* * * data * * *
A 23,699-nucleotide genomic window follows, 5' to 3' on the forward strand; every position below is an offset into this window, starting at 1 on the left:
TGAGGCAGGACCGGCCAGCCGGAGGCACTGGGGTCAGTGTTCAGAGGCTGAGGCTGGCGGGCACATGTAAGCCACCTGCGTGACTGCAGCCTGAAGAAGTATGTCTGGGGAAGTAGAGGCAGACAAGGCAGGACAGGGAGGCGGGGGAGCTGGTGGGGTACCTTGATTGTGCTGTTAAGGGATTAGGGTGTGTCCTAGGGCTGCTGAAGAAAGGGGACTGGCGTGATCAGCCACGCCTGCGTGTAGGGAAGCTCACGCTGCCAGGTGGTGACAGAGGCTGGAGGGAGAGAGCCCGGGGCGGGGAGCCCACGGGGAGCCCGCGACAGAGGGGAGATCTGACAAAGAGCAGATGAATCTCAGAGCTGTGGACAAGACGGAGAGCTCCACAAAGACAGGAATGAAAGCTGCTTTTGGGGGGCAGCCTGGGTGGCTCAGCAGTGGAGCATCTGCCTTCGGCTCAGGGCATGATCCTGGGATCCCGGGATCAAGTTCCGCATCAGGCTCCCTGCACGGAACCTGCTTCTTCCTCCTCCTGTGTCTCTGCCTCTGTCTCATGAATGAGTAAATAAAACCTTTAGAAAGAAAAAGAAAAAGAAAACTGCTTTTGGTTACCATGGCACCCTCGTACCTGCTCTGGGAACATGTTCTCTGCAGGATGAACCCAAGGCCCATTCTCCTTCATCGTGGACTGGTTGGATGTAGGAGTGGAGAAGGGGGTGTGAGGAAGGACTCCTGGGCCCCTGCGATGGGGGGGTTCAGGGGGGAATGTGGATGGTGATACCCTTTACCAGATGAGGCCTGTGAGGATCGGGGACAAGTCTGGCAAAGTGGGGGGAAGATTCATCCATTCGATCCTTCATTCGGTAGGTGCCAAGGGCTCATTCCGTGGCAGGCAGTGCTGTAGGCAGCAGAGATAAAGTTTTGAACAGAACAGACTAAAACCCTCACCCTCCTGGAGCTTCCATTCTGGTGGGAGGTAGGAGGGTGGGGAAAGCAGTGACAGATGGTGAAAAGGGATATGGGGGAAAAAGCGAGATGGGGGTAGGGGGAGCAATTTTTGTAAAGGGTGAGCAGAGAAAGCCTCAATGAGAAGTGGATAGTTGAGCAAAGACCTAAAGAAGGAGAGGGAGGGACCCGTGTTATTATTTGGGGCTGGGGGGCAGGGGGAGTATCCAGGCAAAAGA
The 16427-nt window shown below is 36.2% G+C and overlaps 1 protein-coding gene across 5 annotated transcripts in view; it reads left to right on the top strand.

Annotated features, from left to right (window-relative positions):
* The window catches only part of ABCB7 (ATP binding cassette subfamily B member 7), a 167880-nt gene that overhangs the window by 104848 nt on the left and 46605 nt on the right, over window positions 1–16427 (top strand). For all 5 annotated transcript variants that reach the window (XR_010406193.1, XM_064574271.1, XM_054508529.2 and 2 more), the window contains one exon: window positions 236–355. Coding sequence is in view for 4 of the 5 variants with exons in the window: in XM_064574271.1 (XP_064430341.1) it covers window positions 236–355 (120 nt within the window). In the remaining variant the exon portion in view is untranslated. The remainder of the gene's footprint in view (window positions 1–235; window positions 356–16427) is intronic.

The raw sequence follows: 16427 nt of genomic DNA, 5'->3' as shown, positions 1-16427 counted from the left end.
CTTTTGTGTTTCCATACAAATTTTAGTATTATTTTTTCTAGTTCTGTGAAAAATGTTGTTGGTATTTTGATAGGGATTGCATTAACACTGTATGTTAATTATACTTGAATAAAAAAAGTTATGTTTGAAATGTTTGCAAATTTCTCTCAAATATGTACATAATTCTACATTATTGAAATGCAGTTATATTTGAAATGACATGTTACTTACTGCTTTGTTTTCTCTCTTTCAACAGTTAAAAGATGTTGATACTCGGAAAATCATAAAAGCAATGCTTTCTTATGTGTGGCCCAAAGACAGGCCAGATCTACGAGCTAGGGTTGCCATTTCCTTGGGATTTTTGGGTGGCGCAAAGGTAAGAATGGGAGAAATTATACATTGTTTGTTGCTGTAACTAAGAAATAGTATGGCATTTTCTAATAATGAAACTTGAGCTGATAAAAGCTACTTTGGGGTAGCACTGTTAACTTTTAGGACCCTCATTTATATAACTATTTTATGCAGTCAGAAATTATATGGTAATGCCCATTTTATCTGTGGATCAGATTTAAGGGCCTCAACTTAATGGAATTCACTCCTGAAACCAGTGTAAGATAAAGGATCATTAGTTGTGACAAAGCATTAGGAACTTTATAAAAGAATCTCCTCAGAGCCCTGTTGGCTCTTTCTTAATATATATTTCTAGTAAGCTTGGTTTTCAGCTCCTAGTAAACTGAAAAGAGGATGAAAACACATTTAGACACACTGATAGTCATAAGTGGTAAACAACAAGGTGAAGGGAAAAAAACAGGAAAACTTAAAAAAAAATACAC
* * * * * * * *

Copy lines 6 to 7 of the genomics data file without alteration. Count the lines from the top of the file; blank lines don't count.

The raw sequence follows: 16427 nt of genomic DNA, 5'->3' as shown, positions 1-16427 counted from the left end.
CTTTTGTGTTTCCATACAAATTTTAGTATTATTTTTTCTAGTTCTGTGAAAAATGTTGTTGGTATTTTGATAGGGATTGCATTAACACTGTATGTTAATTATACTTGAATAAAAAAAGTTATGTTTGAAATGTTTGCAAATTTCTCTCAAATATGTACATAATTCTACATTATTGAAATGCAGTTATATTTGAAATGACATGTTACTTACTGCTTTGTTTTCTCTCTTTCAACAGTTAAAAGATGTTGATACTCGGAAAATCATAAAAGCAATGCTTTCTTATGTGTGGCCCAAAGACAGGCCAGATCTACGAGCTAGGGTTGCCATTTCCTTGGGATTTTTGGGTGGCGCAAAGGTAAGAATGGGAGAAATTATACATTGTTTGTTGCTGTAACTAAGAAATAGTATGGCATTTTCTAATAATGAAACTTGAGCTGATAAAAGCTACTTTGGGGTAGCACTGTTAACTTTTAGGACCCTCATTTATATAACTATTTTATGCAGTCAGAAATTATATGGTAATGCCCATTTTATCTGTGGATCAGATTTAAGGGCCTCAACTTAATGGAATTCACTCCTGAAACCAGTGTAAGATAAAGGATCATTAGTTGTGACAAAGCATTAGGAACTTTATAAAAGAATCTCCTCAGAGCCCTGTTGGCTCTTTCTTAATATATATTTCTAGTAAGCTTGGTTTTCAGCTCCTAGTAAACTGAAAAGAGGATGAAAACACATTTAGACACACTGATAGTCATAAGTGGTAAACAACAAGGTGAAGGGAAAAAAACAGGAAAACTTAAAAAAAAATACAC